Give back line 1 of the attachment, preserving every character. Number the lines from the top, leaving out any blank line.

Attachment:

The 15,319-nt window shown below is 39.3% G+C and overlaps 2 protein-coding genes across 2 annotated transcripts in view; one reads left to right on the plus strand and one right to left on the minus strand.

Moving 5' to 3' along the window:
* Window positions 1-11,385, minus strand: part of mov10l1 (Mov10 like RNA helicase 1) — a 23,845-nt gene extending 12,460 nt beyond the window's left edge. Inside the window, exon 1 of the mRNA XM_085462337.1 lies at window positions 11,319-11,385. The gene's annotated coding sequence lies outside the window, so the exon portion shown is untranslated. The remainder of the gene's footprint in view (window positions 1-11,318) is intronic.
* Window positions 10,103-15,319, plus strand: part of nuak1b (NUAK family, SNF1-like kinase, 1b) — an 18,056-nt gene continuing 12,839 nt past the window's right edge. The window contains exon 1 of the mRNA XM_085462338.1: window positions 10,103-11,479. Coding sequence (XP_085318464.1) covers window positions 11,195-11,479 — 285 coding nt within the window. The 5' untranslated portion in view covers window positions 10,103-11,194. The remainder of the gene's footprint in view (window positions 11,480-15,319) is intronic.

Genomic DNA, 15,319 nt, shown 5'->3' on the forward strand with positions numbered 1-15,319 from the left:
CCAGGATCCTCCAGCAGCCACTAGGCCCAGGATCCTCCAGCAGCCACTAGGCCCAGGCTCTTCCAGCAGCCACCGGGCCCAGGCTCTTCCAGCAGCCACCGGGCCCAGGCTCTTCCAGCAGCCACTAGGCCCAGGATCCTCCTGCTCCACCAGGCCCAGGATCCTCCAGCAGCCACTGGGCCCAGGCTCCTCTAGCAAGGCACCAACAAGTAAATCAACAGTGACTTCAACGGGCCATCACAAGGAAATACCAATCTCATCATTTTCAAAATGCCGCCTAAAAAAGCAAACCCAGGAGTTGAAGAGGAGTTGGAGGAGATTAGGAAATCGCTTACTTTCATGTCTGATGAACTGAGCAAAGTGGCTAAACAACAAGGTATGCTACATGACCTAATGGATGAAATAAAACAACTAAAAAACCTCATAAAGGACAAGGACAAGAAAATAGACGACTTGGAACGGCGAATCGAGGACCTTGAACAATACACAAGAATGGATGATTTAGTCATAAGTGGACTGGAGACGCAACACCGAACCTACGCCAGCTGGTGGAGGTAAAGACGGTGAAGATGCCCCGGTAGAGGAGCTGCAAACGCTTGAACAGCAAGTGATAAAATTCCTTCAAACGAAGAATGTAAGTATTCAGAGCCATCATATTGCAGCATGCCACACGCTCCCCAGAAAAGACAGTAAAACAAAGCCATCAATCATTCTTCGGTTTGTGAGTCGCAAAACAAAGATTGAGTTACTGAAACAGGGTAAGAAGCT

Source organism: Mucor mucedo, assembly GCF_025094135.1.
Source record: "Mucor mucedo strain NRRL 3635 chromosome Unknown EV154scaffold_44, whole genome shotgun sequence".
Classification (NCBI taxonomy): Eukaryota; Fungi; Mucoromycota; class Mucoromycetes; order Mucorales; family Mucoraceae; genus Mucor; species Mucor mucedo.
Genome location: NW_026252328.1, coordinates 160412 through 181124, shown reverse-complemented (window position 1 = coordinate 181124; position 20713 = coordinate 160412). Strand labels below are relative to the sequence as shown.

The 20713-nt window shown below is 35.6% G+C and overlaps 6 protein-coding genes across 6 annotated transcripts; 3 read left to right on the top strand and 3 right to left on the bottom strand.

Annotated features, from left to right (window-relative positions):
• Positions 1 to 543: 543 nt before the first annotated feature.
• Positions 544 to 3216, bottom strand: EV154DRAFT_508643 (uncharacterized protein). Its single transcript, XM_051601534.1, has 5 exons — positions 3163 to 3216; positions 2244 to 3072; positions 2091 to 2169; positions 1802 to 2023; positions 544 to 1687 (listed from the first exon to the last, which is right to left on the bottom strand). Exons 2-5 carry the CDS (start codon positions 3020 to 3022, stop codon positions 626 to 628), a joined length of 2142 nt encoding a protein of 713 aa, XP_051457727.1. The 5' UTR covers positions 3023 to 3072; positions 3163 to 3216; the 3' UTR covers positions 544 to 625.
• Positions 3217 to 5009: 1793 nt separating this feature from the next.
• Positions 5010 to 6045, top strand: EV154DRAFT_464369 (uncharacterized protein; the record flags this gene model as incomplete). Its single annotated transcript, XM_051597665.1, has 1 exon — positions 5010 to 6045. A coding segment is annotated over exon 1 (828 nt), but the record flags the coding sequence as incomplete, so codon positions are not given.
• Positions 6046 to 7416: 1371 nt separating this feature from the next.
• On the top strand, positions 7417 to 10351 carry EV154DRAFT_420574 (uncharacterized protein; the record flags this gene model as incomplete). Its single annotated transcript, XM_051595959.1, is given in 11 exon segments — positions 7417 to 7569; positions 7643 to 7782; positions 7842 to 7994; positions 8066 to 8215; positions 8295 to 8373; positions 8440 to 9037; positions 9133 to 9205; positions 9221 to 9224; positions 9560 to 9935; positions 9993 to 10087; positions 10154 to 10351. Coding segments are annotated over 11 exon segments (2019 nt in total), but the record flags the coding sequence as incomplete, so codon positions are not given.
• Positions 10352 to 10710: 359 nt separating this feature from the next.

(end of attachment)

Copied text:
The 15,319-nt window shown below is 39.3% G+C and overlaps 2 protein-coding genes across 2 annotated transcripts in view; one reads left to right on the plus strand and one right to left on the minus strand.